Nursing Homes Must Prevent Residents From Wandering

Levin Perconti - Alzheimer's and Wondering


Winter Weather Heightens Wandering & Elopement Risks for Dementia Residents

The Illinois Alzheimer’s Association says wandering – in extreme circumstances also called eloping – represents one of many behavioral problems occurring in 6 out of 10 people living with Alzheimer’s across the state. And cold weather events and drops in temperatures during the winter months pose new dangers to nursing home residents who have the likelihood to move about their environment without regard to their safety.

Residents battling Alzheimer’s must be cared for in alternative ways than residents who do not present a known threat to wander. Care workers must:

  • know how to assess a resident’s wandering risk and identify warning signs
  • pay close attention to weather reports and warnings
  • understand how door and window alarms and locks work
  • keep exits to outdoor spaces closed off to individual residents
  • carry a general sense of watchfulness over their patients

As cold weather arrives during the months of November, December and thru the Midwest’s late winter and early spring, family members can ensure their loved ones are prevented from wrongfully exiting a facility by reviewing wandering prevention plans with facility administrators, and help raise concerns on behalf of residents unable to protect themselves.

Preventing Elopement Scares with Dementia Residents

Residents with dementia hold the most significant cold weather risk related to an elopement, the most dangerous form of wandering. During a winter elopement event, dementia patients are so distracted by their disease symptoms that they become seriously injured or killed while fleeing. This is a severe type of wandering to confront, as dementia residents may be unable to understand environmental risks, and they are not dressed to stay warm against freezing temperatures. They can also become easily confused while navigating through unknown surroundings and put in harm’s way.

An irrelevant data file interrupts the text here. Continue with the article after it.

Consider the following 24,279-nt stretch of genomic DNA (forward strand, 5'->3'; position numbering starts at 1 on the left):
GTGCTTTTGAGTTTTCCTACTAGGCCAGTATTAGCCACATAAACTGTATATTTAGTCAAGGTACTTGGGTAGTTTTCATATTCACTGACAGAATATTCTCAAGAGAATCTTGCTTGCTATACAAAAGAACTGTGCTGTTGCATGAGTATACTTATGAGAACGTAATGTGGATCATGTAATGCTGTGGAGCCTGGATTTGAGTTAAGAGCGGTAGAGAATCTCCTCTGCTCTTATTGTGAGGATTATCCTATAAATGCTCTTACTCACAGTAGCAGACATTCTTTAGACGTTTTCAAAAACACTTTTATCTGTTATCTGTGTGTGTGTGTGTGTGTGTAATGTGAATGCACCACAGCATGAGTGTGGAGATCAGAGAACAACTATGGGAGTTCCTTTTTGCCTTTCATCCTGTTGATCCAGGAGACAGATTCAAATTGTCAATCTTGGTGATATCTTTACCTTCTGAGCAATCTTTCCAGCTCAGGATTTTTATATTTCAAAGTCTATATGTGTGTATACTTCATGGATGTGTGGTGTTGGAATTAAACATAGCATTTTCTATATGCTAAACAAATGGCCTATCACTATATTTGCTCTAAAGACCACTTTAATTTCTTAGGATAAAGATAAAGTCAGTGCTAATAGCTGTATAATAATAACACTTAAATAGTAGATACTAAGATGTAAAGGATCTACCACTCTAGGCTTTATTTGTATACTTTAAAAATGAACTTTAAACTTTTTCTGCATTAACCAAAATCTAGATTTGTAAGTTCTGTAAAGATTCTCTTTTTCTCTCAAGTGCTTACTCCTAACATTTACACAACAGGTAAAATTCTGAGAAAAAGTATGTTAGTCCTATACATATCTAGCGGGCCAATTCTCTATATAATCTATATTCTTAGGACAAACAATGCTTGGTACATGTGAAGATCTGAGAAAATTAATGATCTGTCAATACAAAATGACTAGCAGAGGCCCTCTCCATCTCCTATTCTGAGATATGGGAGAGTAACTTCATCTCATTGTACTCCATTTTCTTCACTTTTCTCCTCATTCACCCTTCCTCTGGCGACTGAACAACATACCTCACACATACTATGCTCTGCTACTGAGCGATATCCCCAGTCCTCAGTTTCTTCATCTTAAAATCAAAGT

Skilled-nursing facilities should have a set of safety standards to follow that will identify dementia patients who are at risk to wander.

  1. Develop protocol for residents to stay inside during inclement weather events, such as the extreme cold or a heavy snowfall.
  2. Watch patients closely when there is an environmental factor (a window that may display snow falling) that may trigger a desire to exit.
  3. Allow a patient ample time to exercise, explore, and interact with others in hopes to offset triggers that may engage winter wandering.

When confronted, eloping patients may respond aggressively towards staff, and be unwilling to cooperate or return to safe areas of the nursing home, causing harm to themselves or others. Worse, if the issue is left unresolved, incidents of wandering may continue to occur as it is common for residents that have attempted elopement to flee again.

Was Your Loved One Was Found Wandering From An Illinois Nursing Home?

The attorneys of Levin & Perconti have secured more settlements over $500,000 than any other law firm in Illinois over the last year. Let our nursing home abuse and neglect attorneys put more than 150 years of combined experience in successfully fighting Illinois nursing homes to work for you.

If you suspect a wandering or elopement event triggered due to the negligence of an Illinois nursing home staff or owner, contact the attorneys of Levin & Perconti now at 1-877-374-1417 or by completing our online case evaluation form for a free consultation.

Also read: Severe and Fatal Illnesses Caused by Influenza Outbreaks in Nursing Homes

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